film analysis paper/ 3-4 pages paper / final paper


The materials are all below, and you can find the classification of them in the syllabus which is match your topic. you can choose the topic you like and find the related materials.
Whereas the midterm paper asked for a close reading of one sequence through one particular text, the
final paper asks you to apply all of the formal, historical, and theoretical knowledge you’ve acquired
over the course to a comparative film analysis. For your essay do the following:

Select at least two (and no more than four) of the assigned texts for the course that you would
like to incorporate in support of your argument. This means the essay PDFs, as these make
particular theoretical claims. You are welcome to cite The Film Experience if this helps support
your argument, but, as an introductory text book, this does not count as one of the two sources.
While many of the essays address a particular film, genre, or movement, you should be able to
apply some of the concepts to other examples—in fact, strong arguments often emerge when
drawing connections between distinct texts and movies.

Select two films you would like to compare in terms of character portrayal. These can be any
two films assigned for the class (with the exception of Visions of Light and The Cutting Edge), or
one film assigned for the class along with any other film that best illustrates your argument. Any
movie you find appropriate is fine, but you must address at least one film from the class. You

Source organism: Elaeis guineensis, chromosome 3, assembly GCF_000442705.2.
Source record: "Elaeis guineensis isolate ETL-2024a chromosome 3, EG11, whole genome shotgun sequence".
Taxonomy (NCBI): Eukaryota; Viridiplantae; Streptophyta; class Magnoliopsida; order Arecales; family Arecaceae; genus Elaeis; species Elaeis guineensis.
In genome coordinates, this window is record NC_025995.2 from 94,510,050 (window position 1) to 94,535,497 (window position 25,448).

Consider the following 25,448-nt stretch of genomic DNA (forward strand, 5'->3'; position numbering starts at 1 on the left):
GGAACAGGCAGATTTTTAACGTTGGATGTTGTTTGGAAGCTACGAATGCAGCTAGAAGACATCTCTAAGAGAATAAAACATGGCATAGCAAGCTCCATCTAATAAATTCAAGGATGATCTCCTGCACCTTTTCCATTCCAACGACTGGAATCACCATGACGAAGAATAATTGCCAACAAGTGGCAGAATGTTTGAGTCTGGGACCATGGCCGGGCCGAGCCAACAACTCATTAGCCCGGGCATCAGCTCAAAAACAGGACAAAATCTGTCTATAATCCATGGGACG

don’t need to address both films equally, and rather than list all similarities and/or differences,
focus on the one or two aspects (key character traits, his/her relationship to the narrative, ways
in which the character is visually/acoustically presented) that are most unique to the film and
relevant to your argument.

Present your topic and method in your thesis paragraph. This should indicate the specific points
of difference or similarity between the two films you would like to explore, along with how
your supporting texts provide certain concepts, theoretical frameworks, or conceptual tools to
help you with your comparison. For instance, you may want to compare two films of the same
genre but of distinct time periods and address these in terms of genres of order and the ways in
which masculinity and the law are connected in each case, or look a particular kind narrative